D-Day at the FA; On the Doncaster Belles’ Appeal
Hopefully this will be the last piece I write about the Doncaster Belles which doesn’t have a football match as its focus. With a bit of luck it will also be the last time I have the cause to write the word ‘relegation’ in inverted commas too. Today, following an adjournment a fortnight ago, the Belles will have their appeal heard by the FA, it is D-Day, the ‘D’ being for decency, as this will be the last chance to resolve this issue within the confines of football governance.
After much campaigning and awareness building by the fans the Belles are travelling to Wembley today with the aim of reaching a pragmatic solution, one which is not only fair and just, but also meets the FA’s aims and objectives with women’s football. It is believed that the Belles will push for a nine or ten team top flight, and positions within it to be determined by results on the field rather than franchising and decisions made by blazers in meeting rooms beneath stylised pictures of Booby Moore and Pickles the Dog.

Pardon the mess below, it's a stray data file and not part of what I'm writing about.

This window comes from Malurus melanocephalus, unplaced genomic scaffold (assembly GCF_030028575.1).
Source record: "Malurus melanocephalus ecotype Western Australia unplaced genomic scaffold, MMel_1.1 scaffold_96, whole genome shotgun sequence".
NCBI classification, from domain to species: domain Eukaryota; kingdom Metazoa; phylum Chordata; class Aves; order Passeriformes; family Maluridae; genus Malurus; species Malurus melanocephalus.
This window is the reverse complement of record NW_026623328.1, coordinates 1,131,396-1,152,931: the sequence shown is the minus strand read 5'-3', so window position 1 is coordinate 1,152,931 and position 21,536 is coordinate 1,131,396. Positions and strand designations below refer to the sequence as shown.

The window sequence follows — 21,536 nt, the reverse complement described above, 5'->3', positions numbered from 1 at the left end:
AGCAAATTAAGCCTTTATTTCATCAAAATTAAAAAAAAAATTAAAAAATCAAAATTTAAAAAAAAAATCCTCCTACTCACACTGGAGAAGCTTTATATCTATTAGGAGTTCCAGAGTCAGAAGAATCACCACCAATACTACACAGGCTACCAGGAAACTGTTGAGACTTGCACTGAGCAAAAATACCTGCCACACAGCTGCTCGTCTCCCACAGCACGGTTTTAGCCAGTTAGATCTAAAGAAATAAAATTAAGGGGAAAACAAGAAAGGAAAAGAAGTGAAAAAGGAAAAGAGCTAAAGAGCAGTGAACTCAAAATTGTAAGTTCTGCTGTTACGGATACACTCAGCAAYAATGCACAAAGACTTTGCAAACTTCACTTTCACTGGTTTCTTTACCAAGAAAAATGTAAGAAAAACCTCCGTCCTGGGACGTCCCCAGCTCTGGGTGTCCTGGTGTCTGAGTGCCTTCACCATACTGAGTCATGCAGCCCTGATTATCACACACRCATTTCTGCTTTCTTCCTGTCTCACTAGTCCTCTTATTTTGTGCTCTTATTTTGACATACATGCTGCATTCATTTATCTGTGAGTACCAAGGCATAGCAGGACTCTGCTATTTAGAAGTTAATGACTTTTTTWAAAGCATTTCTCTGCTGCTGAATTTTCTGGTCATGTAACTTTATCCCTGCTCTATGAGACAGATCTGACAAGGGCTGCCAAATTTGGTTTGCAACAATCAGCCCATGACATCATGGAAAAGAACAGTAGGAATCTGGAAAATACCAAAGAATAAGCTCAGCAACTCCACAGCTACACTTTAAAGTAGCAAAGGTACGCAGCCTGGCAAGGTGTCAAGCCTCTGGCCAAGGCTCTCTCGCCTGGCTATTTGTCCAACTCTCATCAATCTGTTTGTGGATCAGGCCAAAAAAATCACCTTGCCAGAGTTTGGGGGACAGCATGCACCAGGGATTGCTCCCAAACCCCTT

Do they have a chance? In the spirit of reason and fairness and sporting ethos? Yes. Against the reasoning of the FA? Who knows. If the coverage of the appeal on the Doncaster Free Press website is correct then it is believed that the Belles initial application has fallen down on three key areas, which concern the FA;
1. Stadium ownership and providing guarantees that games will go ahead on given dates.
Only one FAWSL team owns its own ground – Bristol Academy – each of the others ground-share with a male non-league side. The Belles do actually differ from the remainder of the pack in that their home, though currently run by Doncaster Rovers, was built with them in mind; upon its construction the Keepmoat Stadium was a community facility to house the Belles alongside the Rovers and the Dons (Rugby League). As for games going ahead on given dates, well the FA would know about that given that it was they who cancelled the Belles home game with Liverpool in May.
2. The percentage of turnover spent on players’ wages
This is my favourite condition. In the FA’s eyes the Belles – an independent self-financed club – are not spending enough on players wages and are instead frittering their money away on wanton fripperies like junior teams, coaching and making the games accessible to the local community.
3. Corporate Governance